Teachers Network
Translate Translate English to Chinese Translate English to French
  Translate English to German Translate English to Italian Translate English to Japan
  Translate English to Korean Russian Translate English to Spanish
Lesson Plan Search
Our Lesson Plans
TeachNet Curriculum Units
Classroom Specials
Popular Teacher Designed Activities
TeachNet NYC Directory of Lesson Plans TeachNet NYC Dirctory of Lesson Plans

Teachers Network Leadership Institute
How-To Articles
Videos About Teaching
Effective Teachers Website
Lesson Plans
TeachNet Curriculum Units
Classroom Specials
Teacher Research
For NYC Teachers
For New Teachers

TeachNet Grant:
Lesson Plans
TeachNet Grant Winners
TeachNet Grant Winners
Adaptor Grant Winners
TeachNet Grant Winners
Adaptor Grant Winners
TeachNet Grant Winners
Adaptor Grant Winners
Other Grant Winners
Math and Science Learning
Impact II
Grant Resources
Grant How-To's
Free Resources for Teachers
Our Mission
   Press Releases
   Silver Reel
   2002 Educational Publishers Award


NYC Helpline: How To: Teach Literacy

More How to Teach Reading Through Conferring in Writing Arlyne LeSchack

It is a generally accepted theory that in reading we take in information from three major sources: print, meaning and syntax. Print is the letters and the sounds they represent. Meaning for young readers is very often represented by picture. And syntax is whether or not the text sounds right. We can help our student writers by applying this same information to their writing. When they have trouble reading their own print we can remind them in our conferences to let the pictures help them with the meaning of their stories; later they can reread to see if their stories sound right.

Another important reading strategy is using parts from known words to read unknown words. You may already use this when you work with word study, but you can also use it during writing workshop conferences. As students are composing their writing you can coach them by reminding them of words they know and how to use that knowledge to expand to words they don't know how to read or spell as yet. Word families are very handy in this situation. Many children know “at” and can be prompted for words that contain “at” such as “that.” You can do a small group mini-lesson for students who have similar needs in this area.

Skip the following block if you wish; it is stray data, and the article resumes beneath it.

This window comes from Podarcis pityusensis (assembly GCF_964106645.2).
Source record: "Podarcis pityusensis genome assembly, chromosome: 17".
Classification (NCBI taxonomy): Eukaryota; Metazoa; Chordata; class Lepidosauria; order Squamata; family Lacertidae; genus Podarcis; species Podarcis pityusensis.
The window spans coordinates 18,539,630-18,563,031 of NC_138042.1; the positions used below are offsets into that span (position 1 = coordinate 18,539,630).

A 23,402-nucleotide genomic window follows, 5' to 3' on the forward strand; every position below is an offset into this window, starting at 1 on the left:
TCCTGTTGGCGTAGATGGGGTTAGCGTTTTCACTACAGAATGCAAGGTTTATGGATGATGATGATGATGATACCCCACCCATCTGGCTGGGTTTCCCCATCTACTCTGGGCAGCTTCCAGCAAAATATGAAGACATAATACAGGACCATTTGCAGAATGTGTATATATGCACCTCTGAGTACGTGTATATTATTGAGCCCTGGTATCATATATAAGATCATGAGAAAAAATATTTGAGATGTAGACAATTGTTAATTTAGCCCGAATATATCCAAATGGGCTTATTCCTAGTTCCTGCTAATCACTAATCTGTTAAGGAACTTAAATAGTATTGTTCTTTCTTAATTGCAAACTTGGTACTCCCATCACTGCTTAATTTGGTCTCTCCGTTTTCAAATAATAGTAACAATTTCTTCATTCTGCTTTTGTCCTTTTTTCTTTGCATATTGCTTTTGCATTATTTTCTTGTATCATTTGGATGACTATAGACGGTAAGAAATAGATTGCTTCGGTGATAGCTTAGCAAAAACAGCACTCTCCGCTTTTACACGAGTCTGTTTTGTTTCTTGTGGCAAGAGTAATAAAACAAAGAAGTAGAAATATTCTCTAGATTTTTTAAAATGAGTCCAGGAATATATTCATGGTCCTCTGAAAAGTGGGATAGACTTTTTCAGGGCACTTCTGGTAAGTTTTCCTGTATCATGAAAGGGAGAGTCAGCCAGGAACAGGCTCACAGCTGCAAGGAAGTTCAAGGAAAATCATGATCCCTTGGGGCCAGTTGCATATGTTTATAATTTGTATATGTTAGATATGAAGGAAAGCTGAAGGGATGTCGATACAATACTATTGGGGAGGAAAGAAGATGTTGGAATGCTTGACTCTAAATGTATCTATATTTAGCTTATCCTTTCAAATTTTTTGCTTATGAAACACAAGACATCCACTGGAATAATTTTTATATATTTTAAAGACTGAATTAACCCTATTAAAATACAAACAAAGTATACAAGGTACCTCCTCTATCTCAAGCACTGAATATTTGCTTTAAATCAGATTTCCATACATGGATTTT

As I mentioned above, we use at least three sources of information when we read: print, meaning, and syntax. Sometimes students depend on one source more than the others. Students who are always "sounding out" when they read are depending on the visual (the print). They can be encouraged to focus on the meaning and the syntax. Again, they know the meaning of their stories and that can help them write the stories. Hopefully they can then apply this knowledge when they are reading other people's writing as well. Knowing when things sound right (syntax) can be learned through re-reading for fluency. Meaning is served here as well.

Reading and writing are interconnected. When we teach children to show rather than tell in their writing, they become better writers. They also become better readers because they realize that other authors are showing rather than telling and this helps students learn to infer. As teachers we can connect any strategy that we are using in reading workshop to writing workshop. That way when we come around to confer with our young students writers we can use individual or small group mini-lessons to reinforce both our reading and writing teaching points. This doubles our chances of creating literate students.

If you have comments or questions, please contact me at aleschack@aol.com.


Come across an outdated link?
Please visit The Wayback Machine to find what you are looking for.


Journey Back to the Great Before